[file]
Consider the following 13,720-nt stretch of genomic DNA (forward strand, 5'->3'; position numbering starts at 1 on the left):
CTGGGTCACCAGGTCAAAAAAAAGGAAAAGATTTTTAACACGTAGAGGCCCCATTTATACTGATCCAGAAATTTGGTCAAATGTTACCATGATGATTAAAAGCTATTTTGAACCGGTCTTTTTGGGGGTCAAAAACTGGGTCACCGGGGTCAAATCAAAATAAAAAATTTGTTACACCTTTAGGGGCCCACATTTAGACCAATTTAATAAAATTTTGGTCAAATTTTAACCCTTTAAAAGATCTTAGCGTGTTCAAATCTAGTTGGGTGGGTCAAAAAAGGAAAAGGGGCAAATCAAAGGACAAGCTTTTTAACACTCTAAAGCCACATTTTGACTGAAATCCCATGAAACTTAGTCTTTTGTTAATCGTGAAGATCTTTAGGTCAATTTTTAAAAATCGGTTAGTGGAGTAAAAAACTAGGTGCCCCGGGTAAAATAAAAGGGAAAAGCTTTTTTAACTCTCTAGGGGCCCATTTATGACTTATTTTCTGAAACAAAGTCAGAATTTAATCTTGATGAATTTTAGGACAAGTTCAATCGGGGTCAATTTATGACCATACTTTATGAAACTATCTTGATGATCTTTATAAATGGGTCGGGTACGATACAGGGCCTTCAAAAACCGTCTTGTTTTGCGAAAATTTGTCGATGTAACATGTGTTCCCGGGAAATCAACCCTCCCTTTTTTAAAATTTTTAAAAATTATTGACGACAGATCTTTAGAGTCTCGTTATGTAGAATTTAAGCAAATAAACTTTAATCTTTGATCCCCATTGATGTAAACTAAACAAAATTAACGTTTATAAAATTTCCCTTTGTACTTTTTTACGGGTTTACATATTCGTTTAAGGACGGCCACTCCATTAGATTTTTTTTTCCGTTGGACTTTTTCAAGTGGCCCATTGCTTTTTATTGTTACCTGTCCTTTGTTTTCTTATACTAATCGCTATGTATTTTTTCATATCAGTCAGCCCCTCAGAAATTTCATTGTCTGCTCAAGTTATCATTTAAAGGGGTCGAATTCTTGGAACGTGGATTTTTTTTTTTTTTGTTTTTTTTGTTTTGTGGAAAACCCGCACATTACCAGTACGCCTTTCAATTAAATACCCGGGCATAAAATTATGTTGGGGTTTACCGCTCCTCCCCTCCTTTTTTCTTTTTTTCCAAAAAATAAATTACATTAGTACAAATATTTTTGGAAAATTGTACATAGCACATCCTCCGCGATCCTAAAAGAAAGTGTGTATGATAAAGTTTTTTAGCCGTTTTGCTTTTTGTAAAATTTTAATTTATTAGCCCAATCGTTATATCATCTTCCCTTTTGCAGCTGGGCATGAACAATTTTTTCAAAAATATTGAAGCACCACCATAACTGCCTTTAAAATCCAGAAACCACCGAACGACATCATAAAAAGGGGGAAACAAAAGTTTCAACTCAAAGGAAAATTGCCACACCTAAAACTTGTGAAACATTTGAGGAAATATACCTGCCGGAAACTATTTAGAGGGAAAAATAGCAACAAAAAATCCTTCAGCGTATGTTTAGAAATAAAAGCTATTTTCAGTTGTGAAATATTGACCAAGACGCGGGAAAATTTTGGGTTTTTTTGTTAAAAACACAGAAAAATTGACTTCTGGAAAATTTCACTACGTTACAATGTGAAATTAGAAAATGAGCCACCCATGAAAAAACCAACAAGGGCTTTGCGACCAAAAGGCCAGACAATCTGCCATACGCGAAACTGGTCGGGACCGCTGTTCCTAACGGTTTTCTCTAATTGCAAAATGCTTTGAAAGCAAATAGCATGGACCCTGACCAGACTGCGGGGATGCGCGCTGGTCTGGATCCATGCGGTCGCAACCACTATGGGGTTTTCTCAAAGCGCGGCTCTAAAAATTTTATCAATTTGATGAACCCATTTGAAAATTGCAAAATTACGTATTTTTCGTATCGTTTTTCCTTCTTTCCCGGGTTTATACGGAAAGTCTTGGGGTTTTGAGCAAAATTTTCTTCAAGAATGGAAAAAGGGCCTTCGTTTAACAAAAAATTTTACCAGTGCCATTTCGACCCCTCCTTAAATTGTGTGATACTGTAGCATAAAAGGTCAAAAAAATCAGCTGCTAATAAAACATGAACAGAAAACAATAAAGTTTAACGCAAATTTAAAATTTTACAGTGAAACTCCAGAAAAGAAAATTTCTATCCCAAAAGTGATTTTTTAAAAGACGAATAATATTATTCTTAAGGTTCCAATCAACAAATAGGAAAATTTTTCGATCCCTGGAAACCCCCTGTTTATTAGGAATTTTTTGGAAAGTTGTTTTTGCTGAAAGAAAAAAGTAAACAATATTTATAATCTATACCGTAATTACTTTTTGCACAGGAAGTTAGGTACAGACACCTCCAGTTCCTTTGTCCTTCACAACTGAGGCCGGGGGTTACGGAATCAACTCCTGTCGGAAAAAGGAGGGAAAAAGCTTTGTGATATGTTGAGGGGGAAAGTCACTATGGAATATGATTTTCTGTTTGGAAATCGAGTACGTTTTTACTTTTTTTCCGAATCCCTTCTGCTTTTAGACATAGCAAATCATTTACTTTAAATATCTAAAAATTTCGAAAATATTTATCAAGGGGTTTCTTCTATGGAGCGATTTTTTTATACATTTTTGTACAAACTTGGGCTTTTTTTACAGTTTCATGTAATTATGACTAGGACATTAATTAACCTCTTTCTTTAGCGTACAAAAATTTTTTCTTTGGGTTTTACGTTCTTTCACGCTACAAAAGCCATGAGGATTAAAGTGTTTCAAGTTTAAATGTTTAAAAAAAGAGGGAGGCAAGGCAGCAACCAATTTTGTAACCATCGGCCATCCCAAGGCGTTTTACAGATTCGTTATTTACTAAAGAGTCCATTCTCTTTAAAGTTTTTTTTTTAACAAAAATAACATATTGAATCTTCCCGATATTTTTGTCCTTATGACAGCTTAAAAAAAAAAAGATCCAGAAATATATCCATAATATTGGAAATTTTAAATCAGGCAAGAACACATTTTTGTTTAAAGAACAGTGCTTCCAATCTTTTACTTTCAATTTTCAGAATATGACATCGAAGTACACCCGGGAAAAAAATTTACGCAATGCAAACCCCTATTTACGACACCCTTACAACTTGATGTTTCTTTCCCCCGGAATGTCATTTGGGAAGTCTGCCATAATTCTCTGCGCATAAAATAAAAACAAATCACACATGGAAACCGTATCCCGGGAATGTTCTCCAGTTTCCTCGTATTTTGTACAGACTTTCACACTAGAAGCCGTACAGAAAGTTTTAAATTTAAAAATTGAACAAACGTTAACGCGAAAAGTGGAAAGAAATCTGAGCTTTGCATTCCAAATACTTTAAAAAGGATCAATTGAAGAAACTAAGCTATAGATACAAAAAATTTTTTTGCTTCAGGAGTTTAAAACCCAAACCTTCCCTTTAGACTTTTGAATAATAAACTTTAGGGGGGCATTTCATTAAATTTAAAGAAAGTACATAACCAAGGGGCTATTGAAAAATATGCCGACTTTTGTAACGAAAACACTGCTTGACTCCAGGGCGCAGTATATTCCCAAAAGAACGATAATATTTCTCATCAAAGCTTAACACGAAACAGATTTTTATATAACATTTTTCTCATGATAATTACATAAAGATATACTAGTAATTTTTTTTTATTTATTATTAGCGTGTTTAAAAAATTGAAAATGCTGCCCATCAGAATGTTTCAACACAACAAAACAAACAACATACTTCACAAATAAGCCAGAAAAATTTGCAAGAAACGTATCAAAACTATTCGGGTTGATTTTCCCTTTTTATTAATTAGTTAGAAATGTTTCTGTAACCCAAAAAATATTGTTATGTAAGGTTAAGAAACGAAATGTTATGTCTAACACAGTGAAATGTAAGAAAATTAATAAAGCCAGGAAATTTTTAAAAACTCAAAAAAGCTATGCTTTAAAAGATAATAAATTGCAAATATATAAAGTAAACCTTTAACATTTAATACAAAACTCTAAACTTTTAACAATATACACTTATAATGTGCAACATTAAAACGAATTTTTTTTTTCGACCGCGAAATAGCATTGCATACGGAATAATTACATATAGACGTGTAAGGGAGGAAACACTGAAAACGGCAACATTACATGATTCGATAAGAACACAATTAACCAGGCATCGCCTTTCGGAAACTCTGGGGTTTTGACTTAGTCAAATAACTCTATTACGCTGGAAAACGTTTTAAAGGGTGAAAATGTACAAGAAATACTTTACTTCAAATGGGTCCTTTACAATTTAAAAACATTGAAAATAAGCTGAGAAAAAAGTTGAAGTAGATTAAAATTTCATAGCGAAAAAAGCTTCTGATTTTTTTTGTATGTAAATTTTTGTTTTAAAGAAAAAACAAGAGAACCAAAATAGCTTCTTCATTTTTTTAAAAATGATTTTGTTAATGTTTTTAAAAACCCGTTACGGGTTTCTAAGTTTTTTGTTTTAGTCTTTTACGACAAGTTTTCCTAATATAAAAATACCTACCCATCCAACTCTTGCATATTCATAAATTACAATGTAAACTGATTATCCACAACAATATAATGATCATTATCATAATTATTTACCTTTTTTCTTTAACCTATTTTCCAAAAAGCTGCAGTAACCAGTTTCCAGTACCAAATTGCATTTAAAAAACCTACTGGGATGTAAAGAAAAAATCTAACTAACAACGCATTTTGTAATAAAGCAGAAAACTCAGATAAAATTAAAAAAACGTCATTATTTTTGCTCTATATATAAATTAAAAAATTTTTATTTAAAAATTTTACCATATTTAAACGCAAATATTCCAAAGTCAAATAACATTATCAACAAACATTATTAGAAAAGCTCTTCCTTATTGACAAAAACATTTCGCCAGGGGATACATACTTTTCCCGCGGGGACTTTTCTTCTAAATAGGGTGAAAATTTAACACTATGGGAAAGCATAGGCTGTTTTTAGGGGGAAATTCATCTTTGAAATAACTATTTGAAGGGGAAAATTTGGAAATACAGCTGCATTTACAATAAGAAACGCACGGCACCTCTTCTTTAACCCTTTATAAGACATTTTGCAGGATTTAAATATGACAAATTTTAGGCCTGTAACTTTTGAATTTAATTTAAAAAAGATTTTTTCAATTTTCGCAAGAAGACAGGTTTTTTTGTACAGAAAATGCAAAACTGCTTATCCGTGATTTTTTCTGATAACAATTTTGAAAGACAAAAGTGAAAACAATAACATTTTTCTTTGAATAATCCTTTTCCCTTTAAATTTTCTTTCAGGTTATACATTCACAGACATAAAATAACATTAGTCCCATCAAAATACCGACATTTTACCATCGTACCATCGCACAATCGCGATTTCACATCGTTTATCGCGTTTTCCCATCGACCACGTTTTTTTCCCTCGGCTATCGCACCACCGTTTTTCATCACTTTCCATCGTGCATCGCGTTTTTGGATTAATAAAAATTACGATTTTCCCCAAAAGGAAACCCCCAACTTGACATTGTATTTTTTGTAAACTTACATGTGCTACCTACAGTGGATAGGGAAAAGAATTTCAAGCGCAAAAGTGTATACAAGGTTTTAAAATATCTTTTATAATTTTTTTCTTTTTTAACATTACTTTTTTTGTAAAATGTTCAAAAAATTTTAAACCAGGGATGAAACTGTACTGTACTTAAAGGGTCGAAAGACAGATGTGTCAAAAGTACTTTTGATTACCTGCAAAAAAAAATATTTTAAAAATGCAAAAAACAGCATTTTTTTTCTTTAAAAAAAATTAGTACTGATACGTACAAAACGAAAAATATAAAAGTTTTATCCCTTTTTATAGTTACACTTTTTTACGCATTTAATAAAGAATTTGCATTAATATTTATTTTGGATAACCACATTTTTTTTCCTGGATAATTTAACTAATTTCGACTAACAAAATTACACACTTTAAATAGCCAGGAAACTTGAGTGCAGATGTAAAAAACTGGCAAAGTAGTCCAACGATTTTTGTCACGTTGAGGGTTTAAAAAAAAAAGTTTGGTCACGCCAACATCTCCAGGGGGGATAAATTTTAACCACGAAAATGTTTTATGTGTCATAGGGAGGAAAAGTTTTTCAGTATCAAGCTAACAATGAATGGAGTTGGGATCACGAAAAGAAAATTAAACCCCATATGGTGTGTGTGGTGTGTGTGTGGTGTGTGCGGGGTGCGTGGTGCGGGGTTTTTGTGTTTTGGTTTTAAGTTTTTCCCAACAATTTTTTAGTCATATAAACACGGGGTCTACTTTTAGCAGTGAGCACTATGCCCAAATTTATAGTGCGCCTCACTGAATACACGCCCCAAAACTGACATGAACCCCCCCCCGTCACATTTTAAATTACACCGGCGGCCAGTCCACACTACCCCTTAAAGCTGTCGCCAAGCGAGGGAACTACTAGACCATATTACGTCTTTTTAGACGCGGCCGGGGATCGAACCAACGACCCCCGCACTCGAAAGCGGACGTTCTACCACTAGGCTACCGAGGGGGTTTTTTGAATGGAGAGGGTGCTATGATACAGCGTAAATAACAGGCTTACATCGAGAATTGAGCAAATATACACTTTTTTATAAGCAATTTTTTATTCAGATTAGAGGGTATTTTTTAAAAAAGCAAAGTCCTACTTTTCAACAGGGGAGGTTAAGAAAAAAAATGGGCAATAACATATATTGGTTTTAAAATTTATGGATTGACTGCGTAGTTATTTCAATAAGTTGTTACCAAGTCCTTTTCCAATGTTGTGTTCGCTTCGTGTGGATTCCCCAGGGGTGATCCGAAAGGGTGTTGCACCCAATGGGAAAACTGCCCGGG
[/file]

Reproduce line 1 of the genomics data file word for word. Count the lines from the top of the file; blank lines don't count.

Consider the following 13,720-nt stretch of genomic DNA (forward strand, 5'->3'; position numbering starts at 1 on the left):